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Education at a Glance 2019 – TUAC assessment

11 September 2019

The OECD released its Education at a Glance (EAG) report on September 10 including a wealth of data on educational outcomes and, this time, a specific focus on tertiary education (English:; French: This publication typically is not making policy recommendations but highlights trends in the education system and the effects on the employability of individuals (mostly younger cohorts). The value of the EAG is that it is an easily accessible source for country comparisons on aspects of educational provision.

Main Take-aways

  • 25-34 year-olds with tertiary education earn 38% more than their peers with upper secondary education while 45-54 year-olds earn 70% more; Meanwhile, VET numbers remain low “on average across OECD countries, in 2017, 18% of 15-24 year-olds”.
  • EAG misses out to discuss the policy mix needed to decrease inequalities both for children and young adults, and their parents including through labour market instutions and social dialogue;
  • Regional inequalities in educational attainment have narrowed in recent years, mainly due to improvements in the regions that had the lowest educational attainment levels;
  • There is still a low take up of Engineering, manufacturing, construction (EMC) and information technology (ICT) studies despite being promising career paths: “only 14% of graduates earned a degree in EMC and only 4% in ICT. Within all these fields, less than 25% are women”;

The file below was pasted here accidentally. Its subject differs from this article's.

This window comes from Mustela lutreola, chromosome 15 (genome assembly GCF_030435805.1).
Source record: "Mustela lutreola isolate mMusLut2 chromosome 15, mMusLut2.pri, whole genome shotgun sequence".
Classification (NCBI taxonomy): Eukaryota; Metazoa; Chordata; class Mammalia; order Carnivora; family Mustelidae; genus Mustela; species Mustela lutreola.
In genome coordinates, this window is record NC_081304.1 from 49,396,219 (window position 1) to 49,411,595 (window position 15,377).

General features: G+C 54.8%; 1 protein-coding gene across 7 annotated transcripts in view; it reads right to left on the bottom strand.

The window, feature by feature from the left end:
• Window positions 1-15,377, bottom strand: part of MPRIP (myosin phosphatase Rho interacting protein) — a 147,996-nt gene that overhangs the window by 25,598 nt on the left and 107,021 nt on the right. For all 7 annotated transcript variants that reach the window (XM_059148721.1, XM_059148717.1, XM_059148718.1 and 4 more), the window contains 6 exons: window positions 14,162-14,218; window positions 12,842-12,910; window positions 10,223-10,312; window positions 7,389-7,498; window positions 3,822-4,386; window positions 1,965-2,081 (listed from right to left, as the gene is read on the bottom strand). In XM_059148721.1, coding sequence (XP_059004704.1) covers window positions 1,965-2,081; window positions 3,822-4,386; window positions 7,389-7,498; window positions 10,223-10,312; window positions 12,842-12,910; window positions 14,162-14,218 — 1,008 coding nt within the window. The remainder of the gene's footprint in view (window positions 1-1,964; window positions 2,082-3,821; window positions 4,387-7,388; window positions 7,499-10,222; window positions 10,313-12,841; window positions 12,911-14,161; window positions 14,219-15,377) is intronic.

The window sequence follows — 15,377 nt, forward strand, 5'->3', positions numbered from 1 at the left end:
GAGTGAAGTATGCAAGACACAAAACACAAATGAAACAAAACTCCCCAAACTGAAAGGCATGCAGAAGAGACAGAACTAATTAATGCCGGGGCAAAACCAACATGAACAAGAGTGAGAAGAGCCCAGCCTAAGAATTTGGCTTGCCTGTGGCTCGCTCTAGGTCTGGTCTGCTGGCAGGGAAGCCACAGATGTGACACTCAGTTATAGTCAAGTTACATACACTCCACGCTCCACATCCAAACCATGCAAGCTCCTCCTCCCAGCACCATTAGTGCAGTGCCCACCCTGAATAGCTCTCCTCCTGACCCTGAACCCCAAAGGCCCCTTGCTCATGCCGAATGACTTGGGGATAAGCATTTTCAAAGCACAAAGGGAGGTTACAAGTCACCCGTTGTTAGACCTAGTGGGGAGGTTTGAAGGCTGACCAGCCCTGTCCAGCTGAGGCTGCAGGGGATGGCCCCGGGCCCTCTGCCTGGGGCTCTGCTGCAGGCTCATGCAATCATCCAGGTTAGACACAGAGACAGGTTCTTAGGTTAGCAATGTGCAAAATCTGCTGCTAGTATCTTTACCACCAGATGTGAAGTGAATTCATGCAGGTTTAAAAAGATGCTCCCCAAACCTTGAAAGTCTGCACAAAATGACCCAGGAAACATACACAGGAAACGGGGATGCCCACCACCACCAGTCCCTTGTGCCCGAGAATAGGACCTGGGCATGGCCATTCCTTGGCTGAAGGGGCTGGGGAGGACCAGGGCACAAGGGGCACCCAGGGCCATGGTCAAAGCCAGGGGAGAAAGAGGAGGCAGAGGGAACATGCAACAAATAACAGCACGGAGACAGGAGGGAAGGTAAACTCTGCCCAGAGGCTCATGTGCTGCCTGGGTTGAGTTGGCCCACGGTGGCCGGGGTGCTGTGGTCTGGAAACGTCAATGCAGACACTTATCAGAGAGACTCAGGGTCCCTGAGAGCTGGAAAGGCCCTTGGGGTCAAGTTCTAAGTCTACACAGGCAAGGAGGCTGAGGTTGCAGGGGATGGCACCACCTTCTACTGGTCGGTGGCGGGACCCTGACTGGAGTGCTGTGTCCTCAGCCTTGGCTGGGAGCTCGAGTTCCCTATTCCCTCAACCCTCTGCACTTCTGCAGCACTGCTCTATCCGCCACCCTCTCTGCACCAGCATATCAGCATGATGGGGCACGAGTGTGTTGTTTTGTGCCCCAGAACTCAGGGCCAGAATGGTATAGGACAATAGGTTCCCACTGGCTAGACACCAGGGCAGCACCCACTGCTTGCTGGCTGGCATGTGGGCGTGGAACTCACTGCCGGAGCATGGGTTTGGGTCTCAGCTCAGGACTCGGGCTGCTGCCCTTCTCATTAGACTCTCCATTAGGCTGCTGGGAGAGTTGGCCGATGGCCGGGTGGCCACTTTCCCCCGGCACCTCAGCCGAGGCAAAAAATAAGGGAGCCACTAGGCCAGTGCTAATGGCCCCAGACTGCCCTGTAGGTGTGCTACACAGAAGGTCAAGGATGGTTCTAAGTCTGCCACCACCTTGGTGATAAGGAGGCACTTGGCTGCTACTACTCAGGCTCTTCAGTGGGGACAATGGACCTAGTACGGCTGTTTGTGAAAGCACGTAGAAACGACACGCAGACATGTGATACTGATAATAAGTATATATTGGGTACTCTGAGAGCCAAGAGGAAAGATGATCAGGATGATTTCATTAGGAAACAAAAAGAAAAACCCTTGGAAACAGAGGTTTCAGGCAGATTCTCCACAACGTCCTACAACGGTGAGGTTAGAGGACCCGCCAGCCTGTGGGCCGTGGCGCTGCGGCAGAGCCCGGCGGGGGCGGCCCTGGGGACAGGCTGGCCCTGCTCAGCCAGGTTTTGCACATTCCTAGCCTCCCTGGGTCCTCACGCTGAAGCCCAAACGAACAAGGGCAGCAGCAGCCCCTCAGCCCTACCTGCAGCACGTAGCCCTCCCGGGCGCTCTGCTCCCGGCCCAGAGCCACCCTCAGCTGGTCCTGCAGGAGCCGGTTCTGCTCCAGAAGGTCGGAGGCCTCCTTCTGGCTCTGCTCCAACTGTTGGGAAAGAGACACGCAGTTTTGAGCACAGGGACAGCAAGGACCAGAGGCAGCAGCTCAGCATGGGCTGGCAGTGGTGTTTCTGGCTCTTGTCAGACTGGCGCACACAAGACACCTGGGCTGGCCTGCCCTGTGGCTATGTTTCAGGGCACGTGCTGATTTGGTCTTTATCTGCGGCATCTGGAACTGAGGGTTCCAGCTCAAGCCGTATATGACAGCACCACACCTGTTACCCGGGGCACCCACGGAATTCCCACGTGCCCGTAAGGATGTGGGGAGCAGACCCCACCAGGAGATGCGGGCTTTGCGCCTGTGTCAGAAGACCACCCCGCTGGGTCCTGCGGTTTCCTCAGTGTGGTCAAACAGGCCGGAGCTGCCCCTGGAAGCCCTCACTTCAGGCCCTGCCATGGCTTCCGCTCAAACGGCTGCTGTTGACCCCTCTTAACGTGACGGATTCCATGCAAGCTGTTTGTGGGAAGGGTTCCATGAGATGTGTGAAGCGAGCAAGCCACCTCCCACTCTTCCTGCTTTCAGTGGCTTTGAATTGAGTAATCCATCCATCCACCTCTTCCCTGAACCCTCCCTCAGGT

• The share of tertiary-educated young adults (aged 25-34) increased from 35% in 2008 to 44% in 2018”  – also with proportionally higher levels of women – the scarring effect of longer unemployment spells decreases with a higher educational attainment level;
  • Participation in non-formal education and training is much higher than participation in formal education and training.  The OECD ascribes a limited role to social partners and flags PPPs as an avenue to provide adult learning.

Regrettably, apart from minor references to trade unions and collective bargaining, there is no further discussion on their role in the provision of training or in correcting labour market outcomes. The only reference reads:

“A number of factors other than education also play a role in individuals’ earnings, including the demand for skills in the labour market, the supply of workers and their skills, the minimum wage and other labour-market laws, and structures and practices (such as the strength of labour unions, the coverage of collective-bargaining agreements and the quality of working environments). These factors also contribute to differences in the distribution of earnings.” (p.83)

While there is nothing wrong with it, the EAG does not go beyond it – and that in light of revised OECD Jobs and Skills Strategies that both underline the importance of social dialogue and social partner involvement. The same applies to adult learning above the age of 35 (although informal learning is briefly discussed). Given current and potential labour market challenges ahead and persistent learning and skills gaps, such analysis in the next volume would be warranted.

Download the PDF for the full TUAC assessment and the relevant results from the publication pertinent to trade union work on skills, training and workforce employability.